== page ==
As Earth Day rolls around again, whether we have seen Blue Planet II, or photos of whales and other sea life that have starved on a diet of ingested plastics, we are increasingly aware that ocean plastics are a menacing – and worsening – problem. China’s role in the issue is critical, particularly since an estimated five million tons of the eight million tons of plastic entering the sea each year comes via China. But there are hopeful signs that stricter environmental regulation by Beijing will have a positive impact on ocean plastics.
I should say upfront that my interest in the subject was piqued by Marcy Trent-Long’s terrific podcast, The Eight Million. I was lucky enough to reach plastics expert and Founder of Ocean Recovery Alliance, Doug Woodring, by phone last week before he headed out to kick off the Ocean Film Festival during Hong Kong’s Earth Day celebration. Ocean Recovery Alliance, advocates for a circular plastics economy, through multiple initiatives.
So what are China’s biggest initiatives to date?
China has banned imported waste — Prior to banning “foreign garbage,” China was the world’s biggest recycler, according to McKinsey, importing more than 50% of the global trade for end-of-life plastic. In 2016 alone, China imported about 87% and 69% of Japan and the U.S.’s plastic waste exports. A recycled plastic bottle in Brooklyn or Osaka was very likely to end up in China. China, in turn, was recycling waste plastic to supplement its feedstock of virgin resin to make plastic, of which it was the world’s largest producer (at about 25%). A side note is that now, China’s economy has shifted to higher-grade output and its petrochemicals industry has excess capacity, reducing the need for imported plastics.
JB: Can you explain the implications of China not taking the world’s garbage anymore?
DW: China is doing good stuff and they’re doing way more than the U.S., and they should be congratulated. We should celebrate what’s happened. It’s the shock that the world needed, to onshore technologies and solutions. I call it the “the biggest land-based tsunami” the world has ever seen. And most of the western municipalities have no idea what to do. All are getting hit with the plastics problem that they used to move offshore.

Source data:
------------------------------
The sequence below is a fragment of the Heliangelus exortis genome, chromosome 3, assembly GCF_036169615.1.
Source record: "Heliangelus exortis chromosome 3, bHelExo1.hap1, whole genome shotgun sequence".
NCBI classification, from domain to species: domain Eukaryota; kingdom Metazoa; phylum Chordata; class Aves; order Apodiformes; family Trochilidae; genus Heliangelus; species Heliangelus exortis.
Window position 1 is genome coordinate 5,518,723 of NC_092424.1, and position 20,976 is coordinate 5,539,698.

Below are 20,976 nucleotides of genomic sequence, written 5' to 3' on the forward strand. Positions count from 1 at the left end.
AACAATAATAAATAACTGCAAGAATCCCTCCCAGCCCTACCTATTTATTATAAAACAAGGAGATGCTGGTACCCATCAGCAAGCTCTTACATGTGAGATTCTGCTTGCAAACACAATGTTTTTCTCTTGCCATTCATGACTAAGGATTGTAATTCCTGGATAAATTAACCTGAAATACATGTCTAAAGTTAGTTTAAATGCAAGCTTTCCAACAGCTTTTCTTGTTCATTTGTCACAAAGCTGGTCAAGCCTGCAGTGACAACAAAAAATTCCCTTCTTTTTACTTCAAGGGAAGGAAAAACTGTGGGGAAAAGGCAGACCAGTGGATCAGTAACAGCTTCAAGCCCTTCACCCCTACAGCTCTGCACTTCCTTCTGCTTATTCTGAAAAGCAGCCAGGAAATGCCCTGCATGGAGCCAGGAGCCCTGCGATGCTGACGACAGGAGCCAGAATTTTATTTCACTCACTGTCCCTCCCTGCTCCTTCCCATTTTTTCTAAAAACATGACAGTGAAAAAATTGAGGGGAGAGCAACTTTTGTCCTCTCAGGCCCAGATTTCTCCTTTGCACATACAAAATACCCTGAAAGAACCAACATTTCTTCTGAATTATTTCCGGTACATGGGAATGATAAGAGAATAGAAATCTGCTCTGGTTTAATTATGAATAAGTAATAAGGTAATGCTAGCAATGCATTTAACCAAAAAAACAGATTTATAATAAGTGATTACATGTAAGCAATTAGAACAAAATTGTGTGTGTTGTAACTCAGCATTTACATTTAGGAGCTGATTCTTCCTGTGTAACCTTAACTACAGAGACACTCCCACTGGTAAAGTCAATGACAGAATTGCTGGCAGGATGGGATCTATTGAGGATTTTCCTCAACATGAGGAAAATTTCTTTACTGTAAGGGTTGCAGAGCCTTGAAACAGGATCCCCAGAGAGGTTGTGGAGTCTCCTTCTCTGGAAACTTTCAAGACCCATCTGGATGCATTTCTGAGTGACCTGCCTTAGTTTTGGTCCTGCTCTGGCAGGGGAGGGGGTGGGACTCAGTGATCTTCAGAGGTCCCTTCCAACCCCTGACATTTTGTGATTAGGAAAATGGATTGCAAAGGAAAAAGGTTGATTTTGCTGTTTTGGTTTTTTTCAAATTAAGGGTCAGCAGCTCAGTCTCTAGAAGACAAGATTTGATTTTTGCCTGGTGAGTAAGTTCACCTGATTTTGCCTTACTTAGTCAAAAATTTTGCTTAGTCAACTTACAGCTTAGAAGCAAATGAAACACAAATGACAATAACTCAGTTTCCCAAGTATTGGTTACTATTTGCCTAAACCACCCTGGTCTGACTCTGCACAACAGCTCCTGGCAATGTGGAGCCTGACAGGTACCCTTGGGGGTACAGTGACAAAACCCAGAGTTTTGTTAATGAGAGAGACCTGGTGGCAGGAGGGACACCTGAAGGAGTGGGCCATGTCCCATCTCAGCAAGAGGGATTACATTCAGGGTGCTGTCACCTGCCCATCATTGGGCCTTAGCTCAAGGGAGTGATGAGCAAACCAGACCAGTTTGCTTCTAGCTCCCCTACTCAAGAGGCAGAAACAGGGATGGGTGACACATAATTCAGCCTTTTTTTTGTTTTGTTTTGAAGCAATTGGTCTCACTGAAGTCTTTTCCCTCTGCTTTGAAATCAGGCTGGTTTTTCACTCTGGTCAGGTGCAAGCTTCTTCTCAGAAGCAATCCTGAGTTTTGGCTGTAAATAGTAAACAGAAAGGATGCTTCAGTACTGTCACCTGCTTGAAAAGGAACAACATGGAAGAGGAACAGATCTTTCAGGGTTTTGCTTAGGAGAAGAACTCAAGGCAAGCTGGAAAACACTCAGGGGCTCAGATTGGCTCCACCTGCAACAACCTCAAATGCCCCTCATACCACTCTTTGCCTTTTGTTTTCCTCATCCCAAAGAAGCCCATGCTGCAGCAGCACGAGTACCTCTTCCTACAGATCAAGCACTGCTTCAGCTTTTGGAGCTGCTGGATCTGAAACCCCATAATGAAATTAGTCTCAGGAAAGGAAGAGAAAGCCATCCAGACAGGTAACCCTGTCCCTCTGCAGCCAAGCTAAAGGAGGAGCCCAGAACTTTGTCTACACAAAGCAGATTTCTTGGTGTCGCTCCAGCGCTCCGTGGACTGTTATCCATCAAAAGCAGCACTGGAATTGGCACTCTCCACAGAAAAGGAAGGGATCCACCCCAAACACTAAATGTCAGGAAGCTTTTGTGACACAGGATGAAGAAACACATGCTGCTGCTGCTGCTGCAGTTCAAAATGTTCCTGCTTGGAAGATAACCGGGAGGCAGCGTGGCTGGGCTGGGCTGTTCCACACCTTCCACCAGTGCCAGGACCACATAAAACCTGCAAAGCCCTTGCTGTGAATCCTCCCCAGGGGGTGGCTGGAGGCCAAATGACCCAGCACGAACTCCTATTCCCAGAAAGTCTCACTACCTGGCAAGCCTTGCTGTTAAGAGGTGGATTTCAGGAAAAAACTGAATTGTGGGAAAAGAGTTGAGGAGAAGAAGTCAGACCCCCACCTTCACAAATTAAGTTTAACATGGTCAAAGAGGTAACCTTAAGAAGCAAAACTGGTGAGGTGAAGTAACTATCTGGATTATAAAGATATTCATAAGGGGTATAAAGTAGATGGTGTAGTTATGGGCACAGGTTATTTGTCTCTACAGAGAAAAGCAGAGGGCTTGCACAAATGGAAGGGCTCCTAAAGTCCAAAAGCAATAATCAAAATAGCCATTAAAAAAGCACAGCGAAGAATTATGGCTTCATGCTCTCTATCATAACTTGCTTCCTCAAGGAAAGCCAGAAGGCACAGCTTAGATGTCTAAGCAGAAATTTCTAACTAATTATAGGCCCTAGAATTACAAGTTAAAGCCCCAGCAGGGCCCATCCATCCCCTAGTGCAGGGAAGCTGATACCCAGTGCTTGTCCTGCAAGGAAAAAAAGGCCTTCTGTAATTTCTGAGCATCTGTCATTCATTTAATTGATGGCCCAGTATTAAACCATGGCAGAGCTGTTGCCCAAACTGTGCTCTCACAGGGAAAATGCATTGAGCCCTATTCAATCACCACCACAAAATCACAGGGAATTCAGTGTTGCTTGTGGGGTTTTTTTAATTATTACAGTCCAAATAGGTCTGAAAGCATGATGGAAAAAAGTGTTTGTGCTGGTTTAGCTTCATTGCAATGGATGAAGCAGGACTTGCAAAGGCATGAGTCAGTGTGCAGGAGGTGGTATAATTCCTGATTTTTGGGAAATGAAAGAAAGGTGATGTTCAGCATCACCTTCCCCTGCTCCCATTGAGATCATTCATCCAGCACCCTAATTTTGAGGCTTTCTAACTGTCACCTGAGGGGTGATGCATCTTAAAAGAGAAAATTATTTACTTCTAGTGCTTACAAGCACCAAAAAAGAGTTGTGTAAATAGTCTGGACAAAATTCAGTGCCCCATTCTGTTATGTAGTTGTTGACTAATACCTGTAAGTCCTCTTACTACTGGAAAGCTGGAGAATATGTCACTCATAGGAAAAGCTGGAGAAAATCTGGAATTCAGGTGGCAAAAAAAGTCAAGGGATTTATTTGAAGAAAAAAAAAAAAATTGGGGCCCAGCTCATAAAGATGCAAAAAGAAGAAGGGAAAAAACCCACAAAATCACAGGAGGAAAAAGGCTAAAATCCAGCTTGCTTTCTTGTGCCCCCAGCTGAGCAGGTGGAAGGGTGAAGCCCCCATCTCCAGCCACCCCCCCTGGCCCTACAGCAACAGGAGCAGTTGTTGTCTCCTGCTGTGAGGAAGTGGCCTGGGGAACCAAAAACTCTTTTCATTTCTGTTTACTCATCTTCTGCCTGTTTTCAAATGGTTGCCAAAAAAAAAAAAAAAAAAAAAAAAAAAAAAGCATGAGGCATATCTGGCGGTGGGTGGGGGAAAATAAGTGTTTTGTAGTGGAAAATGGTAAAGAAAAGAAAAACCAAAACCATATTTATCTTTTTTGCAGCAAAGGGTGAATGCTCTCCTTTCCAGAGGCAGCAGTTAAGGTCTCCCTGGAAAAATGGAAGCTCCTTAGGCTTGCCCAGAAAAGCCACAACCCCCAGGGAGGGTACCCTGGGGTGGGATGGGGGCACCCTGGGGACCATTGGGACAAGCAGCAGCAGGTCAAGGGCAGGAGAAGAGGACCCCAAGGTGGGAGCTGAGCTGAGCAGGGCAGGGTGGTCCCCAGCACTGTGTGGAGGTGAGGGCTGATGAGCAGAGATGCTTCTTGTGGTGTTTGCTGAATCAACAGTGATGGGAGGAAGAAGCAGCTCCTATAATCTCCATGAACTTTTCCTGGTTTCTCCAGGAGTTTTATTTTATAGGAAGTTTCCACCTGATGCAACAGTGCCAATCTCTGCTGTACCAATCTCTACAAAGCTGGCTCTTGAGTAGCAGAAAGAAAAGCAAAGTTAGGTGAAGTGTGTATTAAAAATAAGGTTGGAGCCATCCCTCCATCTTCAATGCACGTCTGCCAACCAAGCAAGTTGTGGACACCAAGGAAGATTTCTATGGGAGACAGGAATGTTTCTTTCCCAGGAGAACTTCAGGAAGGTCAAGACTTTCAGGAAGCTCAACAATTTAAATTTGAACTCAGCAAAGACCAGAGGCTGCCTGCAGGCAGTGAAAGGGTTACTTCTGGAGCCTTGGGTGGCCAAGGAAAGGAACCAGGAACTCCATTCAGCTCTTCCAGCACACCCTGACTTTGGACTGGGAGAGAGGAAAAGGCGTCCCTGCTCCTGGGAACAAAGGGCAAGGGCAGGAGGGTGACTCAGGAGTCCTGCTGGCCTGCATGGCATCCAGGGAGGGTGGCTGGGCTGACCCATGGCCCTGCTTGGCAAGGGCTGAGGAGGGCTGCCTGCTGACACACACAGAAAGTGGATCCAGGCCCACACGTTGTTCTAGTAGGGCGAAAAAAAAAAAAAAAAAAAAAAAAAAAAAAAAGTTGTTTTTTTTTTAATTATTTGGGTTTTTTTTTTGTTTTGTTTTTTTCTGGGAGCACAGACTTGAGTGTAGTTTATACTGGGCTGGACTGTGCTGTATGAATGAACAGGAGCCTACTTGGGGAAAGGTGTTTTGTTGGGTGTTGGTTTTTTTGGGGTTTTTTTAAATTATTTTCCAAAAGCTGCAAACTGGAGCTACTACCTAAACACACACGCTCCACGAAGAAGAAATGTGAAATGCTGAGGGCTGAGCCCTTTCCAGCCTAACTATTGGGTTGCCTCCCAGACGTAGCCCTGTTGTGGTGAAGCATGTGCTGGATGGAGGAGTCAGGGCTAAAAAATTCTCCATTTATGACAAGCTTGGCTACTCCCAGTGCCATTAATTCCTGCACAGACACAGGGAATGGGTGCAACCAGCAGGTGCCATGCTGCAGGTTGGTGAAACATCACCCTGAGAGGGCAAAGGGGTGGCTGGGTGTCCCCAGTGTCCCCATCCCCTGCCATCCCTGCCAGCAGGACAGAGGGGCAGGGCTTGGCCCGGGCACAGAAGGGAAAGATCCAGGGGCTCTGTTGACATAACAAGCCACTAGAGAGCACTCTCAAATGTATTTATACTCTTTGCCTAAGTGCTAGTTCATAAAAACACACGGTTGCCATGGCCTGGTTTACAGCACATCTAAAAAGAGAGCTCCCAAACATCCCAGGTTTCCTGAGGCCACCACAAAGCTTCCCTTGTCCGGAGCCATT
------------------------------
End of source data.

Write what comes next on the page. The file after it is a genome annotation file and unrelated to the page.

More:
He also notes Australia has said some cities will bury more plastic in landfills as a result. On the other hand, the European Union has responded more thoughtfully, announcing that, by 2030, all plastic packaging (which accounts for about two thirds of the region’s plastic waste) must be recyclable, with a goal of recycling 55% of plastic waste by then.
JB: Why is recycling plastic so expensive?
DW: Only 10% of the world’s plastic gets recycled, there has been a vast under-investment on a global scale to handle the growth in plastic materials. A great analogy of why it’s so expensive is, it’s like re-constituting an omelet. If you make an omelet of eggs, cheese, peppers mushrooms, and someone says, “go reconstitute that to its original form,” that’s the complexity of making plastic valuable.
JB: But we separate our garbage.
DW: The waste systems we have today basically say, “throw everything in a black bag with your food and grease and water and coffee.” It takes the value of all those resources to zero quickly. Unless you sort it right, at the beginning, you will end up with jumbled mush, which is why it costs more to clean, grind and sort all the types of plastic versus just making a virgin batch.
China has mandated 46 cities must begin garbage sorting and reach a 35% recycling rate by 2020 — While there is uncertainty around implementation of the proposed standards, proper sorting into “wet” (think greasy), and dry waste makes a huge difference to recycling economics, separating out organic streams for waste-to-energy and capturing plastic bottles and other high-value recycling plastics that are currently not pulled out by garbage pickers, that end up in the ocean. McKinsey found that even though China imports most of the world’s waste plastic, the extraction rate is only 11% in China, because a ton of plastic bottles take up a lot more space than the metals or even cardboard do, thus increasing the likelihood of perfectly recyclable plastics finding their way into China’s great rivers and then, the ocean. So plastic reduction can happen two ways: the first is that China is getting less, and the second is mandated sorting at source can significantly reduce plastic runoff to oceans — both McKinsey and Woodring agree.
China is building out its waste-to-energy (incineration) capacity — The final way to deal with waste too low value for recycling is to incinerate it — and China is building incineration plants faster than any other nation.
Most experts, including Woodring and McKinsey, favor waste-to-energy for low-value plastics. In his TEDxWanChai talk, Woodring says that 50% of the plastics used today are disposable. Plastic bags, coffee-stirrers, etc. are low value from a recycling perspective. Some 90% of plastic disposable don’t get recycled, often ending up in rivers and oceans where they readily decompose into micro-plastics.
McKinsey estimates that manually sorting high-value plastic waste (assuming China’s municipal recycling mandate is effective) and converting much of the remainder to refuse-derived fuel (RDF) for use in the cement industry, could replace 3% of total coal consumption. That’s impressive. Yet some people have expressed concern about China’s plan to increase waste-to-energy facilities at such a rapid pace — with many concerned that these plants emit pollutants.
How China deals with plastics is just one if its ongoing policy efforts to build an “ecological society.” By taking action, especially through its imports ban, China can help galvanise worldwide efforts to deal with plastics in a more circular way.